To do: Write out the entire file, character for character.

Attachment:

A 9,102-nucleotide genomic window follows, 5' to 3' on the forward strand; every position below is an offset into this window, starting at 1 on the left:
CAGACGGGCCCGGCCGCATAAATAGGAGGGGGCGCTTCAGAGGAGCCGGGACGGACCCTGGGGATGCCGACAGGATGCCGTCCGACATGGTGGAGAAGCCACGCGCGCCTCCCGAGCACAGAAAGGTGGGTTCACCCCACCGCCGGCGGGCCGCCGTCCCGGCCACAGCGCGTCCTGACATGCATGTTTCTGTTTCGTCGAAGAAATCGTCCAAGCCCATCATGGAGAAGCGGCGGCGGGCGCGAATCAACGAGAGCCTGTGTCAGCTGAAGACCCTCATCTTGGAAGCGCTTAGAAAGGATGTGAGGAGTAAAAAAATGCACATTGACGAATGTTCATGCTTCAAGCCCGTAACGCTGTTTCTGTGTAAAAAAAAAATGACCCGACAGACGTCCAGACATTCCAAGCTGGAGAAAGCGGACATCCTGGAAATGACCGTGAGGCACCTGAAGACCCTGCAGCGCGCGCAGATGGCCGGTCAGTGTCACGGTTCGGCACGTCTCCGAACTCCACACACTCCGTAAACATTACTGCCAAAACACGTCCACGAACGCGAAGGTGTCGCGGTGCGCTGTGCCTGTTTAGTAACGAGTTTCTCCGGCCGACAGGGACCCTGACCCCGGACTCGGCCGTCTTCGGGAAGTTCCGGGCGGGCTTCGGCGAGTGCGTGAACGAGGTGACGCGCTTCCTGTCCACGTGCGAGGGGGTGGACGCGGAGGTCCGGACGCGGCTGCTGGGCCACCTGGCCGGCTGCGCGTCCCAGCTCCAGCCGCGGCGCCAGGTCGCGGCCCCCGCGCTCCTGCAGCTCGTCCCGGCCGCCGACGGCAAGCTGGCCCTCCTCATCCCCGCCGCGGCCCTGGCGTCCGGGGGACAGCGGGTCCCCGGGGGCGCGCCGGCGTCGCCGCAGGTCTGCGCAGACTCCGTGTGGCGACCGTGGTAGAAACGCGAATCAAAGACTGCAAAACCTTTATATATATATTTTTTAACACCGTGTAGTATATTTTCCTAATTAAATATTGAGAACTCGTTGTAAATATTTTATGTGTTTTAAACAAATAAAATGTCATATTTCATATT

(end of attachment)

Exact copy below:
A 9,102-nucleotide genomic window follows, 5' to 3' on the forward strand; every position below is an offset into this window, starting at 1 on the left:
CAGACGGGCCCGGCCGCATAAATAGGAGGGGGCGCTTCAGAGGAGCCGGGACGGACCCTGGGGATGCCGACAGGATGCCGTCCGACATGGTGGAGAAGCCACGCGCGCCTCCCGAGCACAGAAAGGTGGGTTCACCCCACCGCCGGCGGGCCGCCGTCCCGGCCACAGCGCGTCCTGACATGCATGTTTCTGTTTCGTCGAAGAAATCGTCCAAGCCCATCATGGAGAAGCGGCGGCGGGCGCGAATCAACGAGAGCCTGTGTCAGCTGAAGACCCTCATCTTGGAAGCGCTTAGAAAGGATGTGAGGAGTAAAAAAATGCACATTGACGAATGTTCATGCTTCAAGCCCGTAACGCTGTTTCTGTGTAAAAAAAAAATGACCCGACAGACGTCCAGACATTCCAAGCTGGAGAAAGCGGACATCCTGGAAATGACCGTGAGGCACCTGAAGACCCTGCAGCGCGCGCAGATGGCCGGTCAGTGTCACGGTTCGGCACGTCTCCGAACTCCACACACTCCGTAAACATTACTGCCAAAACACGTCCACGAACGCGAAGGTGTCGCGGTGCGCTGTGCCTGTTTAGTAACGAGTTTCTCCGGCCGACAGGGACCCTGACCCCGGACTCGGCCGTCTTCGGGAAGTTCCGGGCGGGCTTCGGCGAGTGCGTGAACGAGGTGACGCGCTTCCTGTCCACGTGCGAGGGGGTGGACGCGGAGGTCCGGACGCGGCTGCTGGGCCACCTGGCCGGCTGCGCGTCCCAGCTCCAGCCGCGGCGCCAGGTCGCGGCCCCCGCGCTCCTGCAGCTCGTCCCGGCCGCCGACGGCAAGCTGGCCCTCCTCATCCCCGCCGCGGCCCTGGCGTCCGGGGGACAGCGGGTCCCCGGGGGCGCGCCGGCGTCGCCGCAGGTCTGCGCAGACTCCGTGTGGCGACCGTGGTAGAAACGCGAATCAAAGACTGCAAAACCTTTATATATATATTTTTTAACACCGTGTAGTATATTTTCCTAATTAAATATTGAGAACTCGTTGTAAATATTTTATGTGTTTTAAACAAATAAAATGTCATATTTCATATT